Excerpt from Anthony Trollope's article "The Genius of Nathaniel Hawthorne"
Excerpt from Anthony Trollope's article "The Genius of Nathaniel Hawthorne,"
The North American Review. Volume 129, Issue 274, September 1879
British novelist Anthony Trollope offers a view of Hawthorne reminiscent of
Melville's reference to Hawthorne's "blackness". Both
Melville and Trollope found a quality in Hawthorne's stories that was deep and
spiritual and transforming.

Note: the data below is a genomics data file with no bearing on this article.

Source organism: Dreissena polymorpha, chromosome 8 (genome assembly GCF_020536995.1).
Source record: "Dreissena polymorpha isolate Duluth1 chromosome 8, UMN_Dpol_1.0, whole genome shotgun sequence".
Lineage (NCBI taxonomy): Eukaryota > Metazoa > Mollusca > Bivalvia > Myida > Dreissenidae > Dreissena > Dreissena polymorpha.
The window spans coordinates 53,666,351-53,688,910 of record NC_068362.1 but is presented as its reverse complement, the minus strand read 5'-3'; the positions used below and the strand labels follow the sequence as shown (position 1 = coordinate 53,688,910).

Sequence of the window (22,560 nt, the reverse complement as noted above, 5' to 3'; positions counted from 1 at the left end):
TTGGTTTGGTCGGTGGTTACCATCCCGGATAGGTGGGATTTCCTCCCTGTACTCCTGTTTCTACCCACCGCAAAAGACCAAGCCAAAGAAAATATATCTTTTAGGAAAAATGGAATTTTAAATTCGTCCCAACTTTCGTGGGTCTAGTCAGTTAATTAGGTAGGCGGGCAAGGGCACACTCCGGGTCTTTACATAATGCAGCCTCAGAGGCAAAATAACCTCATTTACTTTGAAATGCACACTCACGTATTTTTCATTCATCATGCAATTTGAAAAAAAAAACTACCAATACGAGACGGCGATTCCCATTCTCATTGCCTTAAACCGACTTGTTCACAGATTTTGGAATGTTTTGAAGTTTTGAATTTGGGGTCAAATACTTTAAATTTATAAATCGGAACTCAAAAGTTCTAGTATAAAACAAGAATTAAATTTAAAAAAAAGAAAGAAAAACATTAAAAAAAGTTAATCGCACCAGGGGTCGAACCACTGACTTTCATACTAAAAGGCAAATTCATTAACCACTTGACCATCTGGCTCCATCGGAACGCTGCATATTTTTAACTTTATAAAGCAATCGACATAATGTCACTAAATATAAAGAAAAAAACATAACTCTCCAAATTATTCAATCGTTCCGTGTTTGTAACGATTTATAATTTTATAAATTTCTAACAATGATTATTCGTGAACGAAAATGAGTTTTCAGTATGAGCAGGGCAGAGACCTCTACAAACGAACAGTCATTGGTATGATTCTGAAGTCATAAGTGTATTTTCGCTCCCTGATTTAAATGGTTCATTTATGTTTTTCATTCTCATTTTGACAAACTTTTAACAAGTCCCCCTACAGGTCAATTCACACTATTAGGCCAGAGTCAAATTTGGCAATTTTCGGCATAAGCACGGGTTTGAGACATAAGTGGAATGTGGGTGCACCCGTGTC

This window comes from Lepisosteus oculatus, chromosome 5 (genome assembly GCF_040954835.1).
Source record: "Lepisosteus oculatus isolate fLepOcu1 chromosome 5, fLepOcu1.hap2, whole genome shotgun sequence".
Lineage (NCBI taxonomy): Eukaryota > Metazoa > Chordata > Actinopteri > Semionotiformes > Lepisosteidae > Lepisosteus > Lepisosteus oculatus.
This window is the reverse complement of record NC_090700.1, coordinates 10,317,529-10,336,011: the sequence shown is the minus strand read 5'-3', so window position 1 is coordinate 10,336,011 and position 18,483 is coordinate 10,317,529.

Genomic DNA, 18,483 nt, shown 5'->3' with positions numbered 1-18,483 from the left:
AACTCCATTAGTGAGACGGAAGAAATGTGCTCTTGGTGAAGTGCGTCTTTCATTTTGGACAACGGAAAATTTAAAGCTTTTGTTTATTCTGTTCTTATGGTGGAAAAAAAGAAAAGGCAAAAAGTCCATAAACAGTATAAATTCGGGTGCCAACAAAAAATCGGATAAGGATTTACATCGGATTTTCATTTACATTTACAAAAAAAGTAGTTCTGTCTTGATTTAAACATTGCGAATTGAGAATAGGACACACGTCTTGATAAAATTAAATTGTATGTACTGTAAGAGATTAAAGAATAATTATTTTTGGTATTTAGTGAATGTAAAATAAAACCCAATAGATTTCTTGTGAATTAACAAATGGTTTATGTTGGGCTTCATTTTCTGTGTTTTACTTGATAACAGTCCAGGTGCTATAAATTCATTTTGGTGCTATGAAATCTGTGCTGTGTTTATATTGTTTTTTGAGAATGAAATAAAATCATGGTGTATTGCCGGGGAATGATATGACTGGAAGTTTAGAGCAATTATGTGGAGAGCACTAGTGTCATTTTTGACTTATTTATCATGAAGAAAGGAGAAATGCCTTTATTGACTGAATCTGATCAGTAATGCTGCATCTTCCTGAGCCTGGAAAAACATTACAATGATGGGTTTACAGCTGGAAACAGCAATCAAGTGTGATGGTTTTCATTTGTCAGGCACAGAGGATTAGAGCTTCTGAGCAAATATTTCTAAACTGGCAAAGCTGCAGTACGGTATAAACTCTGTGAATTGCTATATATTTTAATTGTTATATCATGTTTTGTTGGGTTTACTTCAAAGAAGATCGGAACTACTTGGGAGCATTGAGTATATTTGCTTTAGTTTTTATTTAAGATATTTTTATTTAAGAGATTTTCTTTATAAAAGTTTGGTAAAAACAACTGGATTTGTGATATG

"The predominating quality of Puritan life was hard, good sense, a good sense which could value the realities of life while it rejected the frivolities, a good sense to which buttered cakes, water-tight boots, and a pretty wife, or a kind husband could endear themselves. Hawthorne is severe, but his severity is never of a nature to form laws for life. His is a mixture of romance and austerity, quite as far removed from the realities of Puritanism as it is from the sentimentalism of poetry. He creates a melancholy which amounts almost to remorse in the minds of his readers. There falls upon them a conviction of some unutterable woe which is not altogether dispelled till other books and other incidents have had their effects. The woe is of course fictitious, and therefore endurable, and therefore alluring. And woe itself has its charm. It is a fact that the really miserable will pity the comfortable insignificance of those who are not unhappy, and that they are apt even to boast of their own sufferings. There is a sublimity in mental and even in corporal torment which will sometimes make the position of Lucifer almost enviable. Allis not lost with him! Prometheus chained, with the bird at his liver, had wherewithal to console himself in the magnificence of his thoughts. And so in the world of melancholy romance, of agony more realistic than melancholy, to which Hawthorne brings his readers, there is compensation to the reader in the feeling that, in having submitted himself to such sublime affliction, he has proved himself capable of sublimity. The bird that feeds upon your vitals would not have gorged himself-with common flesh. You are beyond measure depressed by the weird tale that is told to you, but you become conscious of a certain grandness of nature in being susceptible of such suffering. When you hear what Hawthorne has done to others, you long to search his volumes. When he has operated upon you, you would not for worlds have foregone it. You have been ennobled by that familiarity with sorrow. You have been, as it were, sent through the fire and purged of so much of your dross. For a time, at least, you have been free from the mundane touch of that beef and ale with which novelists of a meaner school will certainly bring you in con- tact. No one will feel himself ennobled at once by having read one of my novels. But Hawthorne, when you have studied him, will be very precious to you. He will have plunged you into melancholy, he will have overshadowed you with black forebodings, he will almost have crushed you with imaginary sorrows; but he will have enabled you to feel yourself an inch taller during the process. Something of the sublimity of the transcendent, something of the mystery of the unfathomable, something of the brightness of the celestial, will have attached itself to you, and you will all but think that you too might live to be sublime, and revel in mingled light and mystery" (206-7).